Fingolimod shows superior efficacy to interferon beta-1a in pediatric multiple sclerosis: the PARADIGMS trial

Originally Published By 2 Minute Medicine®. Reused on Neurology Advisor with permission.
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1. Among pediatric patients with relapsing multiple sclerosis, fingolimod was associated with a lower annualized rate of relapse and lower incidence of new lesions identified on T2-weighted magnetic resonance imaging (MRI) compared to interferon beta-1a.

2. Fingolimod was associated with an increase in serious adverse events compared to interferon beta-1a, most commonly seizures and infection.

Evidence Rating Level: 1 (Excellent)     

Study Rundown: Although the onset of MS is typically in young adults, up to five percent appear in childhood or adolescence. Those affected usually demonstrate a relapse-remitting pattern, often with more frequent and severe relapses than the adult population. Yet, no disease-modifying therapies are currently approved for patients under 18 years of age. Fingolimod is an oral agent that has shown efficacy as a disease-modifying agent in the adult population. The authors of this study compared the efficacy and safety of fingolimod to interferon beta-1a in the pediatric MS population for up to 24 months. The primary outcome, annualized relapse rate, was significantly lower in the fingolimod group compared to interferon beta-1a during the trial period. Among secondary outcomes, fingolimod was associated with a significantly lower annualized rate of new or newly enlarged T2 MRI lesions and lower total number of gadolinium-enhancing T1 lesions. However, fingolimod was associated with a higher incidence of serious adverse events than interferon beta-1a, notably seizures and infections. Though long-term data is still needed, the results of this study suggest fingolimod has potential to become the new standard of care in pediatric MS.

This was the first randomized, double-blind, parallel-group trial designed specifically for the pediatric MS population. The study included a large sample size in relation to the pediatric MS population. Additional strengths include the active comparison to interferon beta-1a, currently the standard of care for pediatric MS. The 24-month duration is the major limitation of the trial, as durability and potential adverse events related to fingolimod require longer-duration studies for a complete assessment.

Click to read the study in NEJM

Relevant Reading: Oral fingolimod or intramuscular interferon for relapsing multiple sclerosis

In-Depth [randomized controlled trial]: This was a randomized controlled trial that enrolled 215 patients from 10 to 17 years of age with a diagnosis of multiple sclerosis to either oral fingolimod (n=107) or intramuscular interferon beta-1a (n=108) for up to 24 months. The primary outcome was the annualized relapse rate, confirmed by an independent physician based on clinically validated Expanded Disability Status Scale (EDSS) or functional system (FS) scores. The key secondary outcome was the annualized rate of new or newly enlarged T2-weighted MRI lesions relative to baseline. Other secondary outcomes included time to the first confirmed relapse, percentage of patients free of relapse at the end of the trial period, number of gadolinium-enhancing lesions, and safety profile of the two medications.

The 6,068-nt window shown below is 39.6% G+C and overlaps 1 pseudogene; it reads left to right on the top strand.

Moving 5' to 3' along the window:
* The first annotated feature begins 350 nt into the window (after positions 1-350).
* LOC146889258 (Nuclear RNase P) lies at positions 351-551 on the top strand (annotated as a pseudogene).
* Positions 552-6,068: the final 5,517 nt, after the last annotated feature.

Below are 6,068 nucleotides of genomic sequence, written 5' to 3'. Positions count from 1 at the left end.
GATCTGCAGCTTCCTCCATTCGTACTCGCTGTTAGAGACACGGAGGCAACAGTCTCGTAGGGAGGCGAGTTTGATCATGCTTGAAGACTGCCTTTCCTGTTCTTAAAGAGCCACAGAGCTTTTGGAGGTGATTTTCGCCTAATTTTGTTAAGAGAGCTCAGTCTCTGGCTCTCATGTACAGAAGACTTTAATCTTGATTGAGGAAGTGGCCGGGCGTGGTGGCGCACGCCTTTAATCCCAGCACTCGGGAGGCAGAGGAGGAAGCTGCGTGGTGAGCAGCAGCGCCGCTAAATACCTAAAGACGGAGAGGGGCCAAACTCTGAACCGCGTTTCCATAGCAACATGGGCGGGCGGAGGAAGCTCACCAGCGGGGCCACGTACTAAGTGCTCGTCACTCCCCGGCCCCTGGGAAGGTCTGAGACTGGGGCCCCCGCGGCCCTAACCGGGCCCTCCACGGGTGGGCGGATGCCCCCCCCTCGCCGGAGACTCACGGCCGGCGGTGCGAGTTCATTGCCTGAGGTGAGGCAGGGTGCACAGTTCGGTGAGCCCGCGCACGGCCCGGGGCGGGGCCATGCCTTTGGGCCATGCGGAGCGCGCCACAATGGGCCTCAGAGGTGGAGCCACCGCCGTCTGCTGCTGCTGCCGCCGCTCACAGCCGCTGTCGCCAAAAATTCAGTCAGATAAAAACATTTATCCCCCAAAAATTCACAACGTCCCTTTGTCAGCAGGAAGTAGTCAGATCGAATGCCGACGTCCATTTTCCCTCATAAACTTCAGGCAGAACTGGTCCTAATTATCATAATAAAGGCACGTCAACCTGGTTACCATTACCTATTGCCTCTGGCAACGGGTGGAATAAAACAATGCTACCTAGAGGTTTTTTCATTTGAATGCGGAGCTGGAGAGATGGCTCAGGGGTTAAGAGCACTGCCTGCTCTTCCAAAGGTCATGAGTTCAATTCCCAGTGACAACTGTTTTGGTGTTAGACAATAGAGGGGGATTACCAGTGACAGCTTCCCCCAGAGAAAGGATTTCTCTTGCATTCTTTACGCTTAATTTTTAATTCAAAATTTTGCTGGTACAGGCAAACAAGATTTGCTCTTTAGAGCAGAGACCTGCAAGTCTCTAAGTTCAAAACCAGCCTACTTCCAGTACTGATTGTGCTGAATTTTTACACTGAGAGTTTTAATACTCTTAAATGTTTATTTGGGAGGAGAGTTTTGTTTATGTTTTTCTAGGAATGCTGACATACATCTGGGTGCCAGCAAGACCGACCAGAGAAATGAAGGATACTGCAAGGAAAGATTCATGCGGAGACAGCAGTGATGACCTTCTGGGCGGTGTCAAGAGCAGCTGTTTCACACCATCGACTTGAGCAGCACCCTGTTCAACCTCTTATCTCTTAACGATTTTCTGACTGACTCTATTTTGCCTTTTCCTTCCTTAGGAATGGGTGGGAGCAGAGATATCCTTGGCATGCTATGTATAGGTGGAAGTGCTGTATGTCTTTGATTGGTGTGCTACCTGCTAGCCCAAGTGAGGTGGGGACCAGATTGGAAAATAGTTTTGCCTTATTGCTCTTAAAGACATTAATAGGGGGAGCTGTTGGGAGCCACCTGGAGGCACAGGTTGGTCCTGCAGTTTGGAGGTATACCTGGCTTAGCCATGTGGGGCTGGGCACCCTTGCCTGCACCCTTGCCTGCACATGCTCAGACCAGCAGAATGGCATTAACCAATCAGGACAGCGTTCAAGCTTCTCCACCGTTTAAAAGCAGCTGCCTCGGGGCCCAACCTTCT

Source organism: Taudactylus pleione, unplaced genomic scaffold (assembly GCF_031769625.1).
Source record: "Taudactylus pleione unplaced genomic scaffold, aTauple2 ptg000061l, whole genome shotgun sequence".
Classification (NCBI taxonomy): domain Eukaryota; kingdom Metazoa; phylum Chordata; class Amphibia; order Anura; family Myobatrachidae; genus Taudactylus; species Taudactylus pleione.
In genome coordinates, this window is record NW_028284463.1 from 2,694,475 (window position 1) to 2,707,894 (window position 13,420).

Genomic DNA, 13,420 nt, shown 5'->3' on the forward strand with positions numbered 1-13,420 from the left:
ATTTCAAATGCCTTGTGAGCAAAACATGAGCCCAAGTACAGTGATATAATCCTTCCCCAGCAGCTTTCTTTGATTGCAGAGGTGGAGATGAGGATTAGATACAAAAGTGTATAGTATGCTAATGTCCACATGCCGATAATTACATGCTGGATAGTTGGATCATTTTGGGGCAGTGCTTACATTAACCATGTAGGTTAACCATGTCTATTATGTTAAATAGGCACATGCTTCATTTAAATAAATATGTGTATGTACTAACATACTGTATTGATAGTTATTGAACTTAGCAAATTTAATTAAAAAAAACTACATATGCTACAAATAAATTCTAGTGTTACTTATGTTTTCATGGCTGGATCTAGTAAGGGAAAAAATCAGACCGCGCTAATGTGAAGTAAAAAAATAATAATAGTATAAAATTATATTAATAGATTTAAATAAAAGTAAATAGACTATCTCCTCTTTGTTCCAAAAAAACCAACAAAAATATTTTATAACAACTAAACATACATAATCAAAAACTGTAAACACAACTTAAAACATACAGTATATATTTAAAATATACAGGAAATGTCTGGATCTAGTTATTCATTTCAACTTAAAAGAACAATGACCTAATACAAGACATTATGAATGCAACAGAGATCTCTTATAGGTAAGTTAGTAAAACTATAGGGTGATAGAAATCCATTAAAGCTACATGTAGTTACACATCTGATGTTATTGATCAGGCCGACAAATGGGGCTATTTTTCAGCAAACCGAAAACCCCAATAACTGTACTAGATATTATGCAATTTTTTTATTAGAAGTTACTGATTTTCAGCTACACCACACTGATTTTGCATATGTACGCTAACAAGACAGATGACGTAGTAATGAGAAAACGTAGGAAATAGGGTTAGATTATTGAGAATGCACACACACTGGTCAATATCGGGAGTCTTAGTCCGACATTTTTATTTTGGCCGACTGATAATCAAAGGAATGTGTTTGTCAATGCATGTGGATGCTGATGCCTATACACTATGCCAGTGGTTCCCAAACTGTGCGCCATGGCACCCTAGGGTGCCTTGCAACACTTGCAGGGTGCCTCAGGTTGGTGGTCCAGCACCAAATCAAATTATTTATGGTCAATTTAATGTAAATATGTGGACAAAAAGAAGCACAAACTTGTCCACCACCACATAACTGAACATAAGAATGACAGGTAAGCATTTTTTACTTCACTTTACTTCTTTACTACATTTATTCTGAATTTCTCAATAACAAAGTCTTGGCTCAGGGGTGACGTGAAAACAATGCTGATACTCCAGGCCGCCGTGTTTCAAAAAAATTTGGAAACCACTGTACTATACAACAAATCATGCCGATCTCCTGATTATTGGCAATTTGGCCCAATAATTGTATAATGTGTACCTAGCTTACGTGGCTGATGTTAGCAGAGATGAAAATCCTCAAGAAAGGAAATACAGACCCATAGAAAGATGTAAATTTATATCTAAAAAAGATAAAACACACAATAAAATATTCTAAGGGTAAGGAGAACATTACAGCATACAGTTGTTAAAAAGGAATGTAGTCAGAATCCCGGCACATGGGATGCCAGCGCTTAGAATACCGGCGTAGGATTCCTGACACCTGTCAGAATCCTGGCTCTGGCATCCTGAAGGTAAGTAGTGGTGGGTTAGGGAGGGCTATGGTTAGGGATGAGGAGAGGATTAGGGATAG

Completion of the trial occurred in 188 (87.4%) of the enrolled patients, 100 (93.5%) in the fingolimod group and 88 (81.5%) in the interferon beta-1a group. At up to 24 months, the adjusted annualized relapse rate was 0.12 with fingolimod and 0.67 with interferon beta-1a (rate ratio, 0.18; 95% confidence interval [CI], 0.11 to 0.30; P<0.001). The annualized rate of new or newly enlarged lesions on T2 MRI at up to 24 months was 4.39 with fingolimod and 9.27 with interferon beta-1a (rate ratio, 0.47; 95% CI, 0.36 to 0.62; P<0.001). In patients treated with fingolimod versus interferon beta-1a the median time to first relapse was 720 days versus 488 days, the percentage of patients free of relapse at month 24 was 85.7% versus 38.8%, and the mean number of gadolinium-enhancing lesions was 0.44 versus 1.28, respectively. The overall incidence of adverse events was 88.8% in the fingolimod group (most common being headache, leukopenia, and upper respiratory tract infection) and 95.3% in the interferon beta-1a group (most common being an influenza-like illness). A serious adverse event occurred in 18 (16.8%) patients in the fingolimod group and 7 (6.5%) patients in the interferon beta-1a group, all single events with the exception of convulsions (6 patients receiving fingolimod and 1 patient receiving interferon beta-1a).

Image: PD

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